Bears head to Stanford for Payton Jordan Invitational

Alex Turney/Staff

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Cal track and field makes its return to Stanford on Sunday — exactly one month after its last meet there — for the Payton Jordan Invitational. But this time, the competition promises to be far more intense.

Historically, the Payton Jordan Invitational is said to mark the unofficial beginning of the outdoor season for postcollegiate track and field. Postcollegiate track athletes from a number of countries attend the meet in the hopes of setting marks that will qualify them for the track and field world championships as well as the U.S. track and field championships. Throw in squads sent from schools around the country, and it’s easy to see why the Payton Jordan Invitational is considered such an elite-level meet. But director of track and field Tony Sandoval is not deterred by the competition. In fact, he views it as good preparation for the team.

“We’re trying to improve our standings for the regional qualifying meet in about a month, but this meet is also a good way to prepare ourselves for the competition at the Pac-12 championships,” Sandoval said.

Payton Jordan, the legend whom this meet was named after, was a prolific track and field coach. He was the head track and field coach at Stanford for 23 years and managed to produce seven Olympians and six national champions during his tenure. More notably, Jordan coached the 1968 US Olympic track and field team — a team that won a record 24 medals. While the invitational originally started in 2000, it was renamed in 2004 to honor Jordan and his remarkable achievements.

Over the years, the Payton Jordan Invitational has come to be known for its distance events, so Cal will sending a squad of approximately 25 men and women that consists primarily of distance runners. Contingencies of distance runners from schools across the nation will also be in attendance. On the other hand, with the exception of the throwing events, the competition for the field events is relatively sparse, according to Sandoval. As a result, Cal will be sending a small selection of throwers to the meet.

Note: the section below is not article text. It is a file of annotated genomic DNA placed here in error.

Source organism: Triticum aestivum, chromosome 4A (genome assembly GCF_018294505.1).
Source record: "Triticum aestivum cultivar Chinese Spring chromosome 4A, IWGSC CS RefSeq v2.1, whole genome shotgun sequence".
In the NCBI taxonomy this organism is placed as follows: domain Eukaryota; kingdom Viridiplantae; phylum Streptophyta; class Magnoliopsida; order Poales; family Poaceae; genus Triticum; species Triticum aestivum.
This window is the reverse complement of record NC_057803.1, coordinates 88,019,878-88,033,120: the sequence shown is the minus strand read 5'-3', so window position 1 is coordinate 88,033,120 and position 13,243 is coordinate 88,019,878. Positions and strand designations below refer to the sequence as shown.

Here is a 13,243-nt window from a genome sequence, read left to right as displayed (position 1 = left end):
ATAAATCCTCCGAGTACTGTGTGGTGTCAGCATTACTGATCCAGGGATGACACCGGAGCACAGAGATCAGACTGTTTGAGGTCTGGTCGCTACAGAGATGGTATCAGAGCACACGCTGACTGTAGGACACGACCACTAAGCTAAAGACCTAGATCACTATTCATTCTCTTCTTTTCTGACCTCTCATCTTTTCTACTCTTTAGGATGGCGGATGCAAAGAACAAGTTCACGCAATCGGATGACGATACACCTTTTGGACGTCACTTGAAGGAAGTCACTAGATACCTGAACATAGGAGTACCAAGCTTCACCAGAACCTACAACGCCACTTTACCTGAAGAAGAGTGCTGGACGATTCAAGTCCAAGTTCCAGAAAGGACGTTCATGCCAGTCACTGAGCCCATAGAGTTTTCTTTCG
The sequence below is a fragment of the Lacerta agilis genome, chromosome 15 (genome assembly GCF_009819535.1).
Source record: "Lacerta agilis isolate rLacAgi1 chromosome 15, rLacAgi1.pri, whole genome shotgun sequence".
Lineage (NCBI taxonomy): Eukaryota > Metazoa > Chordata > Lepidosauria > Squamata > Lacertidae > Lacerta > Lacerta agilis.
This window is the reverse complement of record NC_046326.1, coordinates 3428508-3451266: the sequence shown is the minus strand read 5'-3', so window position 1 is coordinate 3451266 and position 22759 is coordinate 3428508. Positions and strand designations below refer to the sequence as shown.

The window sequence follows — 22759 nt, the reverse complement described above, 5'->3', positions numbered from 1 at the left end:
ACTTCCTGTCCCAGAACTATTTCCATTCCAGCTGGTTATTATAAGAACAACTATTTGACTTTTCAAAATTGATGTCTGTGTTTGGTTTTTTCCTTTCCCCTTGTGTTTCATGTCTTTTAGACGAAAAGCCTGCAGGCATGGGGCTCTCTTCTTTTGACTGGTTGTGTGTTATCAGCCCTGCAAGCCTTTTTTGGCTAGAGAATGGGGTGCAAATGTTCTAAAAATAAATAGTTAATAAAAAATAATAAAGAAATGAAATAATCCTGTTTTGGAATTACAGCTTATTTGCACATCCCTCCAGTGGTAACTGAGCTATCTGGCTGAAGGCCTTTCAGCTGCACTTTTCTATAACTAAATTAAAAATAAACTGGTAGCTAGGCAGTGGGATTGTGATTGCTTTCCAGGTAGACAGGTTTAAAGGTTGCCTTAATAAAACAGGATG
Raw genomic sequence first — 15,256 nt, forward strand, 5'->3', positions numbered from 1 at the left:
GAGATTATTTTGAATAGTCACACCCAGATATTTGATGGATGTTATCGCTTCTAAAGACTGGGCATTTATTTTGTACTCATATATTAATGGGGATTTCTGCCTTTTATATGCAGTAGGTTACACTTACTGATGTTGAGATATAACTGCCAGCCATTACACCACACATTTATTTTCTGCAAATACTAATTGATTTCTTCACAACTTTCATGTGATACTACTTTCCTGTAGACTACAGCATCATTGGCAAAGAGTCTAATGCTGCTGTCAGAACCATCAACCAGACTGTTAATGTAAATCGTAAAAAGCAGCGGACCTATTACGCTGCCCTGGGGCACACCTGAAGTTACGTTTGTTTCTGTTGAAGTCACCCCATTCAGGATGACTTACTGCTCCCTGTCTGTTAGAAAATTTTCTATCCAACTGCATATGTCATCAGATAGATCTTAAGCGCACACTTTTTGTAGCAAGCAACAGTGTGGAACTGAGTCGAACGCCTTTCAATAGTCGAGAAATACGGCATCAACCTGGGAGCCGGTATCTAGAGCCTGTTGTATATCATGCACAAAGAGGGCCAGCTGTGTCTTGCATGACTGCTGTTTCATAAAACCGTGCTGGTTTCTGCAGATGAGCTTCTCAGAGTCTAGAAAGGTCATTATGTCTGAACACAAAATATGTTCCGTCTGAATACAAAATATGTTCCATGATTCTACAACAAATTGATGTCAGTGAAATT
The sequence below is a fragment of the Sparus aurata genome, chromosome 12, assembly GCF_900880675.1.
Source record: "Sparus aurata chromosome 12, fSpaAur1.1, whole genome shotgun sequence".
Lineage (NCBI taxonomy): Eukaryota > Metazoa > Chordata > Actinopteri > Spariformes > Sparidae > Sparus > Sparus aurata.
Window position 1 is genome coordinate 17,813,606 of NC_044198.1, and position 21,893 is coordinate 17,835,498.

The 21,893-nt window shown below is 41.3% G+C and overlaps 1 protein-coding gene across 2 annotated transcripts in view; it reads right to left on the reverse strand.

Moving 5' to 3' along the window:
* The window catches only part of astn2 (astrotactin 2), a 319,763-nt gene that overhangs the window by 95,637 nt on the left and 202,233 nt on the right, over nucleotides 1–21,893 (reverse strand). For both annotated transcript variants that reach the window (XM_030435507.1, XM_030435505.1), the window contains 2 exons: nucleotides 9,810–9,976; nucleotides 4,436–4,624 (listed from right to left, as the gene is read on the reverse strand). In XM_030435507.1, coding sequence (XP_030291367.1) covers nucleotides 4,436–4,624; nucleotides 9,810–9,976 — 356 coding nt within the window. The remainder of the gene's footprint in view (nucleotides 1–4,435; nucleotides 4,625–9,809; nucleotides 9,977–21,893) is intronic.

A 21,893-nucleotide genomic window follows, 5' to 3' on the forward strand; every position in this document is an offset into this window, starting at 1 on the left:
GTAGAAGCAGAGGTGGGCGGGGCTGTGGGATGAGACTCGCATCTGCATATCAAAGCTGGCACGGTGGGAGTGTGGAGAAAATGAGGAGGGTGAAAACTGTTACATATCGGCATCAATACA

As this won’t be a scoring meet, the track and field squad is hoping to build upon the individual success it achieved at last year’s Payton Jordan Invitational. A number of athletes set high individual marks, including sophomore Kelsey Santisteban, who set a personal record in the 5000 meters with a time of 15:50.18.

With this being the last meet before the Pac-12 championships, Sandoval emphasized the importance of a strong finish for his team and of maintaining momentum.

“I think we’ve done very well so far, but there’s a fine line between success and falling short of your goals,” Sandoval said. “So we’ve got to stay focused and finish off as best we can during this championship series that we’re coming up to.”

Kapil Kashyap covers track and field. Contact him at [email protected]